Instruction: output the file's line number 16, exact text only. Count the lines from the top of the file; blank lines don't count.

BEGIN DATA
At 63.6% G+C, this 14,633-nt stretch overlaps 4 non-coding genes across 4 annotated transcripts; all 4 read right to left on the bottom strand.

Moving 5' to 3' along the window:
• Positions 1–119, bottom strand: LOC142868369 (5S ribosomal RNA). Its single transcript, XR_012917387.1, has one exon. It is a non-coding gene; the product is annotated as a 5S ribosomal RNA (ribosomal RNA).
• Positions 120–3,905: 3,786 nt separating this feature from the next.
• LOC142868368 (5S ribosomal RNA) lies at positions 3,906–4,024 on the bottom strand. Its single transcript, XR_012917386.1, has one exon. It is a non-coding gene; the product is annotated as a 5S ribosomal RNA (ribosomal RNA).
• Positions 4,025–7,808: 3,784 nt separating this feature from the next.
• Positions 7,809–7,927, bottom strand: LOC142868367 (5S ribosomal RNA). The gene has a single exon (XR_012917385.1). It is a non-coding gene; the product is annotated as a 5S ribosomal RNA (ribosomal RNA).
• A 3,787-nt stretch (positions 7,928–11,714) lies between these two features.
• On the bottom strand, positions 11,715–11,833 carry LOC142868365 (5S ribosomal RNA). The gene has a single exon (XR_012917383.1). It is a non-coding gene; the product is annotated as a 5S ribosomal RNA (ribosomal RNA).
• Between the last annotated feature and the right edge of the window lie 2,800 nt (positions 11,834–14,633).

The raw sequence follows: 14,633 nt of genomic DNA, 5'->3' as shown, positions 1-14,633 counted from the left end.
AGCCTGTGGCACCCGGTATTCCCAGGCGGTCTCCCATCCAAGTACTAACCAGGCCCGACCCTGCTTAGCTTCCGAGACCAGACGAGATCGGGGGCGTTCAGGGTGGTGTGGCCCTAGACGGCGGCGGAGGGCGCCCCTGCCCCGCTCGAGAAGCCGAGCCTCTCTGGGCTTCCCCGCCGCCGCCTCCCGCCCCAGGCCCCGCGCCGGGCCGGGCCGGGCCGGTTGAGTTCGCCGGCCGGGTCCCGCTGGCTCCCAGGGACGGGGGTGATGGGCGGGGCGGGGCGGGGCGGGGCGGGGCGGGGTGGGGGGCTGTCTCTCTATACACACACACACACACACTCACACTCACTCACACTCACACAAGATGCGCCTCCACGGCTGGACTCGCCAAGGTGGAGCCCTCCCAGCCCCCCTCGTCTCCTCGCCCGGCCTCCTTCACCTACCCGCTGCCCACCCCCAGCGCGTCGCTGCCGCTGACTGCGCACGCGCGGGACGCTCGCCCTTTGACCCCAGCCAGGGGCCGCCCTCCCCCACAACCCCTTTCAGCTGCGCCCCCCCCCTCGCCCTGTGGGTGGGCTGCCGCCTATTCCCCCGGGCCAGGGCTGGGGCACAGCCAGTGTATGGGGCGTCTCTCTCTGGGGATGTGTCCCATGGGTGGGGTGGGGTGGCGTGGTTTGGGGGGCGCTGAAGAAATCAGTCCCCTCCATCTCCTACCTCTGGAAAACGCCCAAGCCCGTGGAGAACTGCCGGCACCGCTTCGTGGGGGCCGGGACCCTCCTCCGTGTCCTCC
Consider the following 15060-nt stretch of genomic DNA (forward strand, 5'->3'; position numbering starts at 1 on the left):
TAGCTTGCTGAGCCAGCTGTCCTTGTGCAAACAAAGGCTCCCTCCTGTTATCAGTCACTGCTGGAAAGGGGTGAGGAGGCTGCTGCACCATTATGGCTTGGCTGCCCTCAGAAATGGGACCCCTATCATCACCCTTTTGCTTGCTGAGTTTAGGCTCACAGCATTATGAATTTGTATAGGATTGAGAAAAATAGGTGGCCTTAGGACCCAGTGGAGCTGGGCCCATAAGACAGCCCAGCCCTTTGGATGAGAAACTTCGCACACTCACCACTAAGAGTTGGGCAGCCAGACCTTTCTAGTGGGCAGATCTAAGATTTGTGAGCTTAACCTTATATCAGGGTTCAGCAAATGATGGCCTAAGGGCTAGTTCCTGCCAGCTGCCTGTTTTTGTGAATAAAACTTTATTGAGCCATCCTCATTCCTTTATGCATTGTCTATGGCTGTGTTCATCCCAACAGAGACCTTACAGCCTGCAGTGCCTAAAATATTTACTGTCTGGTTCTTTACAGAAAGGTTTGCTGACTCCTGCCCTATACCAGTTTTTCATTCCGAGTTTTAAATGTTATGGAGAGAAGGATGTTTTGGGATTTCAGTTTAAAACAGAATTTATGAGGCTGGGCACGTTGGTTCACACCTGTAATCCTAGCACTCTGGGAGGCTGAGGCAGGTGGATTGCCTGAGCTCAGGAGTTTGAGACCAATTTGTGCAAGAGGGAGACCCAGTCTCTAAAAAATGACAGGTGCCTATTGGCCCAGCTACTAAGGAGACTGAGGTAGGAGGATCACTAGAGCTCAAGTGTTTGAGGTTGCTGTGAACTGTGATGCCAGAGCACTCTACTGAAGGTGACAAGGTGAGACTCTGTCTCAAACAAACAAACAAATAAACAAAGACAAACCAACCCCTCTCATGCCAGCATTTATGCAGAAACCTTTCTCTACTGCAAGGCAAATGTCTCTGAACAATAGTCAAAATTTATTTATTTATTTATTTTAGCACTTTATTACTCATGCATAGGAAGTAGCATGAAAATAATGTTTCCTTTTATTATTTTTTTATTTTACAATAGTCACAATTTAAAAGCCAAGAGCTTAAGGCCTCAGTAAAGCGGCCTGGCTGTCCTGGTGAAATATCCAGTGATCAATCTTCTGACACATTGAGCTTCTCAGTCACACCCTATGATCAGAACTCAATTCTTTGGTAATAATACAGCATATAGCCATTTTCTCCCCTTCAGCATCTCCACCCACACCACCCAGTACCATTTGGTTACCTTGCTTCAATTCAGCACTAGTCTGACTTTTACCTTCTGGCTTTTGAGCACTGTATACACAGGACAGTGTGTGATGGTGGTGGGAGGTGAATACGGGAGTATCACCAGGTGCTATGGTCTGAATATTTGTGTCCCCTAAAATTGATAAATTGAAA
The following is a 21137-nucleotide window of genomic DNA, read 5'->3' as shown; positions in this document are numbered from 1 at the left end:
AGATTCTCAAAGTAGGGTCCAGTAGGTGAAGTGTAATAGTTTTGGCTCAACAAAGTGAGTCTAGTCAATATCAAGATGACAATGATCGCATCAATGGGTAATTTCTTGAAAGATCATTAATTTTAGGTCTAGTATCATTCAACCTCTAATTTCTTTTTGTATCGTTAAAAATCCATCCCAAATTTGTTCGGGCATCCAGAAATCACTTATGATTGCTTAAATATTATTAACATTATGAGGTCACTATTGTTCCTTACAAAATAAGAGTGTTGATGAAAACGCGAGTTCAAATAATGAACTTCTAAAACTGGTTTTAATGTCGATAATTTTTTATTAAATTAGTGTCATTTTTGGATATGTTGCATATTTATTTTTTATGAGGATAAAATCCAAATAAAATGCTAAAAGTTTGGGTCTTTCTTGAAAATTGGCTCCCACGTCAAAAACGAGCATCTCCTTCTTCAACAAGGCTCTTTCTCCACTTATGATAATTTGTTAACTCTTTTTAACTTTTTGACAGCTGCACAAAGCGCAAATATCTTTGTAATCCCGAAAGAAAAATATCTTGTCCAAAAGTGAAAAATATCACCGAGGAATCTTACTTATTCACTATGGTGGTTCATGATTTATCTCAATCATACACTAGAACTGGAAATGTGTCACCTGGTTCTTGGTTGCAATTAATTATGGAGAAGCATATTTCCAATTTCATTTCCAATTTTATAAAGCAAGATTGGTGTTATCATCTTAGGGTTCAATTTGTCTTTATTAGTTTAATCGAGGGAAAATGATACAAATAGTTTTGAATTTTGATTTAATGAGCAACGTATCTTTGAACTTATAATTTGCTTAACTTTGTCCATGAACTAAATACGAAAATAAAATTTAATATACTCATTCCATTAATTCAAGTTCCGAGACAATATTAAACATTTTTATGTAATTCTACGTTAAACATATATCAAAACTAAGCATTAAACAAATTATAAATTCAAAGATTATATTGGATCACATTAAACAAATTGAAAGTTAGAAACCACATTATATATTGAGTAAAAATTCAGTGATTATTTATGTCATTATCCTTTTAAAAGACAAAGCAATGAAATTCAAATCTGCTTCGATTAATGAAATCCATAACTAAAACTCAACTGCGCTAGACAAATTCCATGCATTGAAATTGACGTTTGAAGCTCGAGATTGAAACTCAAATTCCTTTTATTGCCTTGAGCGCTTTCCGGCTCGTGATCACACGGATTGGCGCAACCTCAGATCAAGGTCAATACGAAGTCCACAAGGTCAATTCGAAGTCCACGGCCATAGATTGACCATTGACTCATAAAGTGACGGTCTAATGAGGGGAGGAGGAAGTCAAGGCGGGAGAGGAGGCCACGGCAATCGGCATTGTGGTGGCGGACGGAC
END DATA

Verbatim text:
AGATTCTCAAAGTAGGGTCCAGTAGGTGAAGTGTAATAGTTTTGGCTCAACAAAGTGAGTCTAGTCAATATCAAGATGACAATGATCGCATCAATGGGTAATTTCTTGAAAGATCATTAATTTTAGGTCTAGTATCATTCAACCTCTAATTTCTTTTTGTATCGTTAAAAATCCATCCCAAATTTGTTCGGGCATCCAGAAATCACTTATGATTGCTTAAATATTATTAACATTATGAGGTCACTATTGTTCCTTACAAAATAAGAGTGTTGATGAAAACGCGAGTTCAAATAATGAACTTCTAAAACTGGTTTTAATGTCGATAATTTTTTATTAAATTAGTGTCATTTTTGGATATGTTGCATATTTATTTTTTATGAGGATAAAATCCAAATAAAATGCTAAAAGTTTGGGTCTTTCTTGAAAATTGGCTCCCACGTCAAAAACGAGCATCTCCTTCTTCAACAAGGCTCTTTCTCCACTTATGATAATTTGTTAACTCTTTTTAACTTTTTGACAGCTGCACAAAGCGCAAATATCTTTGTAATCCCGAAAGAAAAATATCTTGTCCAAAAGTGAAAAATATCACCGAGGAATCTTACTTATTCACTATGGTGGTTCATGATTTATCTCAATCATACACTAGAACTGGAAATGTGTCACCTGGTTCTTGGTTGCAATTAATTATGGAGAAGCATATTTCCAATTTCATTTCCAATTTTATAAAGCAAGATTGGTGTTATCATCTTAGGGTTCAATTTGTCTTTATTAGTTTAATCGAGGGAAAATGATACAAATAGTTTTGAATTTTGATTTAATGAGCAACGTATCTTTGAACTTATAATTTGCTTAACTTTGTCCATGAACTAAATACGAAAATAAAATTTAATATACTCATTCCATTAATTCAAGTTCCGAGACAATATTAAACATTTTTATGTAATTCTACGTTAAACATATATCAAAACTAAGCATTAAACAAATTATAAATTCAAAGATTATATTGGATCACATTAAACAAATTGAAAGTTAGAAACCACATTATATATTGAGTAAAAATTCAGTGATTATTTATGTCATTATCCTTTTAAAAGACAAAGCAATGAAATTCAAATCTGCTTCGATTAATGAAATCCATAACTAAAACTCAACTGCGCTAGACAAATTCCATGCATTGAAATTGACGTTTGAAGCTCGAGATTGAAACTCAAATTCCTTTTATTGCCTTGAGCGCTTTCCGGCTCGTGATCACACGGATTGGCGCAACCTCAGATCAAGGTCAATACGAAGTCCACAAGGTCAATTCGAAGTCCACGGCCATAGATTGACCATTGACTCATAAAGTGACGGTCTAATGAGGGGAGGAGGAAGTCAAGGCGGGAGAGGAGGCCACGGCAATCGGCATTGTGGTGGCGGACGGAC